• The R51 might actually be nearing re-release. We saw it at SHOT, and the guys said they fixed every complaint I had in my review and will be replacing the R51 owners’ firearms as soon as the first production run is complete.

      To be honest, the Remington folks have been very accommodating when it comes to the R51 issue. Owners were given the option of waiting for them to fix the gun (which now means scrapping it and replacing it), or accepting a replacement R1 1911 handgun instead. That said, the gun should have never left the factory. But at least they’ve made an effort to make good on their mistake.

    • Sir, correct spelling, correct grammar, and few more periods would vastly improve the readability of your prose. Are you a proud graduate of America’s educational system or is English your second language? I know we overlook most typos but this particular entry was truly painful to read and to comprehend.

  12. Looks like tthe aftermarket trigger manufacturers needs to prepare for a production run. Would you rather replace your trigger with a run of the mill factory trigger and wait an undetermined amount of time for it; or just buy a quality aftermarket trigger and save the time and reap the benefit of a decent trigger pull? I know which way I would go.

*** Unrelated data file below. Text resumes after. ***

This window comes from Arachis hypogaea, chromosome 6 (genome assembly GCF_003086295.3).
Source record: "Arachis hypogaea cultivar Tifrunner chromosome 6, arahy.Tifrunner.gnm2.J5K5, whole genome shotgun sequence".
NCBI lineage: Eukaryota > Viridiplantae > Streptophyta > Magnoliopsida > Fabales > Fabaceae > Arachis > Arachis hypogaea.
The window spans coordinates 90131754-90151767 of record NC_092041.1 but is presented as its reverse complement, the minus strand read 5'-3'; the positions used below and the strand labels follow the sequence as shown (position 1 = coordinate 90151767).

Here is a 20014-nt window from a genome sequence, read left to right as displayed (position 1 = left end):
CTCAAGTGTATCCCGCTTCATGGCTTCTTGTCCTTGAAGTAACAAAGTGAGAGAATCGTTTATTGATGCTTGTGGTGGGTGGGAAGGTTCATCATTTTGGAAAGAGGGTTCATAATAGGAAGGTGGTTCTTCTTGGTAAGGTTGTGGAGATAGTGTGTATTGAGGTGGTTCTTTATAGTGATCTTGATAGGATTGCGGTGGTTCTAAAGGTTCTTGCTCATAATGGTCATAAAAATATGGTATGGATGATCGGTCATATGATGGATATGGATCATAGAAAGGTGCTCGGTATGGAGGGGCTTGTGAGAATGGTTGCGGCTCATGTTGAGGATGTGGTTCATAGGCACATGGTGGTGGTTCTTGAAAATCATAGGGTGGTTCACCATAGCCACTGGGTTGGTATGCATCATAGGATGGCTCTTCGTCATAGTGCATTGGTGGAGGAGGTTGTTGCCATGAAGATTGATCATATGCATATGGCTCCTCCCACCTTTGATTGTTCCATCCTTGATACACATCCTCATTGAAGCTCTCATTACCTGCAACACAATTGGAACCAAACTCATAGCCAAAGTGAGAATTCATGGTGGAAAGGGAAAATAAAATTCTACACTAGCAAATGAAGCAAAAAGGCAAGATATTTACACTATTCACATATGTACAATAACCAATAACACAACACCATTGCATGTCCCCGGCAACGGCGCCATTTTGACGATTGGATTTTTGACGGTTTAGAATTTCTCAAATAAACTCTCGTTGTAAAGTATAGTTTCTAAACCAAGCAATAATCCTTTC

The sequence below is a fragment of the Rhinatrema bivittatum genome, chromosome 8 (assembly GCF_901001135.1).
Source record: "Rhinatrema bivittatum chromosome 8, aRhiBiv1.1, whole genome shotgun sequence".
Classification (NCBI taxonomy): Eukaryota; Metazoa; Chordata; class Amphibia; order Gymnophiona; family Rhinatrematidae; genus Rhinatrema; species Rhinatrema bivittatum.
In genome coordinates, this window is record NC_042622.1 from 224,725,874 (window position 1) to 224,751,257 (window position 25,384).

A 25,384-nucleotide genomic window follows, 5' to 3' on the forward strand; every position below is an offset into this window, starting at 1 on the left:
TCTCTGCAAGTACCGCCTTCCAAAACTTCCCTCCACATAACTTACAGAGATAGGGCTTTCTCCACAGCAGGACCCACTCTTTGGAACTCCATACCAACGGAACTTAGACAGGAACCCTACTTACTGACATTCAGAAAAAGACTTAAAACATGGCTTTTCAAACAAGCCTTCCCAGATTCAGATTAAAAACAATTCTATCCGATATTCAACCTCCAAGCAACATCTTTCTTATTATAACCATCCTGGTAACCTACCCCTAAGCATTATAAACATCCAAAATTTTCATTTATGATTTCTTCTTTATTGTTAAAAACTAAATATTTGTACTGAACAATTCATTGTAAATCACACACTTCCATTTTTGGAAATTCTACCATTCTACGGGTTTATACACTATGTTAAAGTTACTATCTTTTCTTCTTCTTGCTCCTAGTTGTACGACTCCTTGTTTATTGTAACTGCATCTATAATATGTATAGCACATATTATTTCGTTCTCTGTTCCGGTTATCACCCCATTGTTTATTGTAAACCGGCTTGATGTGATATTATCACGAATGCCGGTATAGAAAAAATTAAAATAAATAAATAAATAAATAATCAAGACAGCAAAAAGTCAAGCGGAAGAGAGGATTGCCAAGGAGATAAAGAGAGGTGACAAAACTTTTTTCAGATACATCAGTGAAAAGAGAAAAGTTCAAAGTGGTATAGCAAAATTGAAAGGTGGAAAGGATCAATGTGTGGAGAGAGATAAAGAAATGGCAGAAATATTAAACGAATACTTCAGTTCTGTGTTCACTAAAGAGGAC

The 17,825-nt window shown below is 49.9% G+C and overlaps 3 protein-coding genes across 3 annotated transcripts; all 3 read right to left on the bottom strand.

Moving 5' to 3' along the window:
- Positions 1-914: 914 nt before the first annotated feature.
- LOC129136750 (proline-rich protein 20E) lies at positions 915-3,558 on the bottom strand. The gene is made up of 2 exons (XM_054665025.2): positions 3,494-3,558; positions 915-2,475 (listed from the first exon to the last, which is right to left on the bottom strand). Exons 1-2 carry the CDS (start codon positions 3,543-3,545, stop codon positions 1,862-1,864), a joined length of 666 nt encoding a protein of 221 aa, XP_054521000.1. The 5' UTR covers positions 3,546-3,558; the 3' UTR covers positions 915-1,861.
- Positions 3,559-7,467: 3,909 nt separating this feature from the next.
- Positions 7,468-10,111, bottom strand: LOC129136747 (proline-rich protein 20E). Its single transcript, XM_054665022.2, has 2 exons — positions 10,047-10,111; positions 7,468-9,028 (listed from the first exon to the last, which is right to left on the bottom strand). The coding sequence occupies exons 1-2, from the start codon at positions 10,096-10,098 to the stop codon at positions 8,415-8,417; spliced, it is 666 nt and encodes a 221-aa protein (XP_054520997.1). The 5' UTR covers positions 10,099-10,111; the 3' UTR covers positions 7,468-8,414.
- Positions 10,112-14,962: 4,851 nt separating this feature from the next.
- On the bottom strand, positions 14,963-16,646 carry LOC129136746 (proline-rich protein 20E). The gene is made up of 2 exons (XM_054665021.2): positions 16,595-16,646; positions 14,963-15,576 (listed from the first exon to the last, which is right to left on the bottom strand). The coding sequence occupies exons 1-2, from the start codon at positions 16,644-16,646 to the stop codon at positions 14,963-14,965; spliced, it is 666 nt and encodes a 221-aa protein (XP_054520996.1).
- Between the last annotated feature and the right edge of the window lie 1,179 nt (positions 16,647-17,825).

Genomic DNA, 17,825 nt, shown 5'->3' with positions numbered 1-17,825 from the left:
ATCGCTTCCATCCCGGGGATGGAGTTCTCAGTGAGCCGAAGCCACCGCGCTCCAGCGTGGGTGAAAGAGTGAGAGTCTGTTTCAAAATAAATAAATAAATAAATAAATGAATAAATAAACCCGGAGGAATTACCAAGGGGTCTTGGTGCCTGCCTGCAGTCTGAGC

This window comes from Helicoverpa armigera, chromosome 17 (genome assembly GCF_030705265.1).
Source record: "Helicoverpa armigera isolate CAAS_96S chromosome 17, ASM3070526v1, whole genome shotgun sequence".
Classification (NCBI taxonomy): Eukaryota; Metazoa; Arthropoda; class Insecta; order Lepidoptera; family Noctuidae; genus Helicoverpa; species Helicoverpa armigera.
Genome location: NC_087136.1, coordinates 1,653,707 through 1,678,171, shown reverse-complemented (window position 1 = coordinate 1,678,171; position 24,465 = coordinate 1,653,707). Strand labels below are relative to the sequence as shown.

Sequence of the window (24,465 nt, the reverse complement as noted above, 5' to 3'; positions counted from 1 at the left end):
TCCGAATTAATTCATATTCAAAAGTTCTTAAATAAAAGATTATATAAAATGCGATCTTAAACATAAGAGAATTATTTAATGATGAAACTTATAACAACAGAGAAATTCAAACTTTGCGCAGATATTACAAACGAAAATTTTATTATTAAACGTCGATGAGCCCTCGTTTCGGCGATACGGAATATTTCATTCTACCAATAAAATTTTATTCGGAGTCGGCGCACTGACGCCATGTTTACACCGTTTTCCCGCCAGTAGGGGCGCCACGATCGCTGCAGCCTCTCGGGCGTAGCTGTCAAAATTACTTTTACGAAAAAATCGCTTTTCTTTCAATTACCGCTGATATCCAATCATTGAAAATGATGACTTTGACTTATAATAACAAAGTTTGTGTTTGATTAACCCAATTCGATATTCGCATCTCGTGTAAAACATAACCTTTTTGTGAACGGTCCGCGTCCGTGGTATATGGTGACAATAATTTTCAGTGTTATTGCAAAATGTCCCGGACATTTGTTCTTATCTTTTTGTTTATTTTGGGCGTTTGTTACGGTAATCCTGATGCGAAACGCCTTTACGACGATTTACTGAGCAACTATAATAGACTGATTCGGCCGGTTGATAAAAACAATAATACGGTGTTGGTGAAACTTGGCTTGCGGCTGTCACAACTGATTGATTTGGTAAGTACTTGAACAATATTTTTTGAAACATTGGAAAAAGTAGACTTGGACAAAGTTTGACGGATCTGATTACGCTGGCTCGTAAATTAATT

Does anyone know if Big Green will pick up the freight both ways?

  13. Freedom Group has been a bag of dicks for a while… This, waht they did with AAC… This shouldn’t be a concern because nobody should be buying their stuff…

  14. I would risk the potentially faulty trigger of old Remington versus the new and “fixed” trigger of modern Remington.

    Big Green and the brands assimilated are dead to me.

  15. And now you know why I went with a Savage and will continue to recommend savage. Remington has become cheap garbage!

  16. When Remmy sh!t on AAC and Marlin like they did, that made up my mind never to buy any of their firearms in the future.

  17. Meh. Millions and millions sold and a few dozen lawsuits. Looks like the lawyers won again. How many mishaps were caused by amateur gunsmiths adjusting the trigger mechanism or failure to properly maintain the firearm, much less keep it pointed in a safe direction? We’ll never know. I bet some of those triggers had more caked in crap than the average fireplace. I love my 500P’s trigger and will keep it just as is thank you very much.